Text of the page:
Blog - Alan Dapré - Children's Author

Diary of A Stay At Home Author & Dad

A brush with the past.

Yesterday, I accidentally head-butted a tree branch while laying down garden gravel. A few days ago, I burnt my arm on the metal edge of my hot waffle maker. A month back, I smashed a lump hammer into my left thumb knuckle, while last year I mashed my little toe against a rendered wall. All rather painful and rather par for the course.

I have Clumsy Adult Syndrome. I wheel about like Matt Smith in Dr Who and end up bashing into things. I once cleared a table of full beer glasses with my flailing arms while dancing in a nightclub. I remember slicing down into my middle finger with a Stanley knife  at least a centimetre. When I tried to play guitar a few weeks later my split fingernail caught in the strings and ripped off.

I suppose the most dangerous clumsy thing occurred when I jumped off the steps of a bus. I cracked my head on the door lintel and fell onto the pavement, minus glasses. They were under the far side of the bus by a rear wheel. I shouted to the driver to wait and ducked under the chassis. I retrieved the glasses and scrambled back, head inches from the nearside wheel. As I sat up, the bus pulled away and a passenger said. ‘He didn’t hear you mate.’ I was lucky – just a heartbeat away from being roadkill.

Was I always this clumsy? Well, yes.

I never made it into the school first team for Football. I was a defender, big and stocky. Often too late in my tackles though to be any good. As for Rugby, I could bring down an ox but I was rubbish at getting into the right positions. I liked Cricket and could whack the ball miles – the few times my bat actually connected with the ball. I never made it into the reserves. I consoled myself by doing track and field events in Athletics. Shot Putting was a good choice, though I once dropped it on my toe. Very painful, but not as painful as Pole Vaulting a height of seven foot and landing on the rim of the concrete sand pit instead of the crash mat.

My fine motor skills are excellent and I can create oil paintings and sketches with a good level of skill. My gross motor skills are useless.

As a kid I fell off my bike, out of trees, etc.   I didn’t feel all that clumsy, though people would remark on it occasionally. Cycling into the back of a Black Maria police van got quite a mention. As did accidentally pulling the handlebars off my bike while on a steep hill…I rolled backwards down the slope and ended in a wheel-spinning heap at the bottom.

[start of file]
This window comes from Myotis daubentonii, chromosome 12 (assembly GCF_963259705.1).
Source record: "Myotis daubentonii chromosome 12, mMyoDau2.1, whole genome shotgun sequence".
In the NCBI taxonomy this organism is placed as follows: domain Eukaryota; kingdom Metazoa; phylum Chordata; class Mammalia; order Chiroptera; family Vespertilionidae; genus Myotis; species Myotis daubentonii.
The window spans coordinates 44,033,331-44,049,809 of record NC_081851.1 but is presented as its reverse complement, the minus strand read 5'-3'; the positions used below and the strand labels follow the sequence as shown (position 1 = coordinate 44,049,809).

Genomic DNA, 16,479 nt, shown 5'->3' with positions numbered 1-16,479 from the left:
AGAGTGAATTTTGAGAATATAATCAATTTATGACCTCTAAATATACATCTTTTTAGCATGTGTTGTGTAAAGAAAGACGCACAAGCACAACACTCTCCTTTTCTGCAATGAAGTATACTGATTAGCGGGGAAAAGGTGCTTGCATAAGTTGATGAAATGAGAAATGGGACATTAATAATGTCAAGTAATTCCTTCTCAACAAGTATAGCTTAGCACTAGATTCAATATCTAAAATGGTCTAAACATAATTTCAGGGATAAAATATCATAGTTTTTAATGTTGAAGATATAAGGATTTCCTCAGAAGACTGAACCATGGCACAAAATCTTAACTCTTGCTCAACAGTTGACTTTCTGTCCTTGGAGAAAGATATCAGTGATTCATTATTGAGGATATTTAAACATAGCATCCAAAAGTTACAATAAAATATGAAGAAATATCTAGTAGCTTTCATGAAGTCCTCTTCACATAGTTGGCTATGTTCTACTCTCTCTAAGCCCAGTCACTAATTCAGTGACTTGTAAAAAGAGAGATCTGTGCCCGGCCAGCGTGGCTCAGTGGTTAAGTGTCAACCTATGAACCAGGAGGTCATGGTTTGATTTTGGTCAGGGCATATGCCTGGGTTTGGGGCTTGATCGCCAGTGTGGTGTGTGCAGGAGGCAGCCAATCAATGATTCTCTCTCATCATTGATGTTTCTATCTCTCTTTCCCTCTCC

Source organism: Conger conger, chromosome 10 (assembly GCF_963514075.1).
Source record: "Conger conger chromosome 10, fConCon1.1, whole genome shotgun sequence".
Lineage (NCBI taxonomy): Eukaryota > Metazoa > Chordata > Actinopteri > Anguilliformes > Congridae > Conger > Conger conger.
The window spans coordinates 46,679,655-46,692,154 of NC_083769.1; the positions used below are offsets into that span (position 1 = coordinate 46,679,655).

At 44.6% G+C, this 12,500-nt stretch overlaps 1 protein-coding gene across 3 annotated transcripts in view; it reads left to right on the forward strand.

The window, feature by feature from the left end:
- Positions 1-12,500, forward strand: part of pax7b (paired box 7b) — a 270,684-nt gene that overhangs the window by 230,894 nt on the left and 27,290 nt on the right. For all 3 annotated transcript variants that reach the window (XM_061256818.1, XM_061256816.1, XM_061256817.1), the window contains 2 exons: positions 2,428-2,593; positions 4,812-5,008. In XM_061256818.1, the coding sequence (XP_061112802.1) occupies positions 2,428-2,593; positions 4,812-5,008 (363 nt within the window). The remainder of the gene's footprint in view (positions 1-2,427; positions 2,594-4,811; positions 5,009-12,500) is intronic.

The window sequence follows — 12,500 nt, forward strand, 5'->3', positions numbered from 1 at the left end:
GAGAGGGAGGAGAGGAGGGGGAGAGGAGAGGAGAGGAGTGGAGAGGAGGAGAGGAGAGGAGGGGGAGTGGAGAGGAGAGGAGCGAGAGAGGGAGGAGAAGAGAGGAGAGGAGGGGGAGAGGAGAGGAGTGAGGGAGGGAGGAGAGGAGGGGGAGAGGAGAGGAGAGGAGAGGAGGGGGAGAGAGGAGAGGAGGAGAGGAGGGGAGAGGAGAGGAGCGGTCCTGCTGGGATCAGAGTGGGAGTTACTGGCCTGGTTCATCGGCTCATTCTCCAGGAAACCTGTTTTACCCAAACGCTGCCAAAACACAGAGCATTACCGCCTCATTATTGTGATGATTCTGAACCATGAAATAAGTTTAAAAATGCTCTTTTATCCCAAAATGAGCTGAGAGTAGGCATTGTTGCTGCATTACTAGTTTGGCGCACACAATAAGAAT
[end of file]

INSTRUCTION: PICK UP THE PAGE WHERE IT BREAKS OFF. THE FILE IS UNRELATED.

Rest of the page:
In my pre-school years I lost all the nails on one foot by opening a door onto them then pushing it away. The sight of five throbbing squashy toes is one I remember to this day. Falling off the top of a bunk-bed is another memory. Actually I have quite a few memories of doing that.

So what can I put all this clumsiness down to? Did I have Dyspraxia? – Clumsy Child Syndrome. Part of the condition is that children might have trouble speaking and I didn’t talk until I was two. Or maybe it was due to the fact that I wasn’t getting proper physical stimulation as a baby and toddler, left to one side in a large Foster family. My social worker often found me dumped outside in a pram unsupervised, regardless of the weather.

I don’t want to make excuses. but I would like to make it through the day without breaking things.  My wife has lost nearly all her precious mementos of trips abroad. I once picked up a Kenyan figurine and accidentally dropped it, breaking its neck. I balanced the head back on the body and apologetically offered to glue it on – whereupon it fell off and shattered into smithereens. Now our souvenirs tend to be plastic fridge magnets that will hopefully last the test of time.

I have heard that clumsy children can be helpedby a process called ‘Brushing’. A friend tried it on his child with good results. I am not sure if any scientific studies have taken place so it is all a bit hearsay. Apparently, brushing limbs and fingers stimulates the nerve endings and gets a child aware of their body and its place in space.

A similar touching technique is used on animals to get them aware of their bodies too. Look up ‘Tellington Touch’ – it worked on our bonkers dog. You place the fingertips of one hand lightly on the fur and slowly make circles clockwise – going round ‘an hour and twenty minutes’ then you lift off and lightly repeat nearby. This calms the animal and, if done on limbs, gets them aware of their limbs. Skye loves it – and will immediately go catatonic – or should that be dogatonic?

I was determined that my wee girl wouldn’t end up as clumsy as her dad so she received regular baby massage until she became a wriggly toddler. These days my daughter is encouraged to play outdoors in adventure playgrounds…(we went to three different ones yesterday!) Plus she goes to Gymnastics and is learning to swim. Today we’ll be in the local pool and I’ll try not to fall in.

Er, but that’s another story for another day…

The Author

Al Dapre

Alan Dapré lives in North Ayrshire, Scotland, UK where it rains a lot. He was a Deputy Headteacher and now is a radio and TV scriptwriter, published author, artist and very slow typist. He has had a few plays on Radio 4 and lots of stuff on the telly. His first book did not win the Pulitzer Prize. He loves long beach walks, sketching, crosswords and rhubarb crumble. He has written many books and plays for children that people have been quite nice about.

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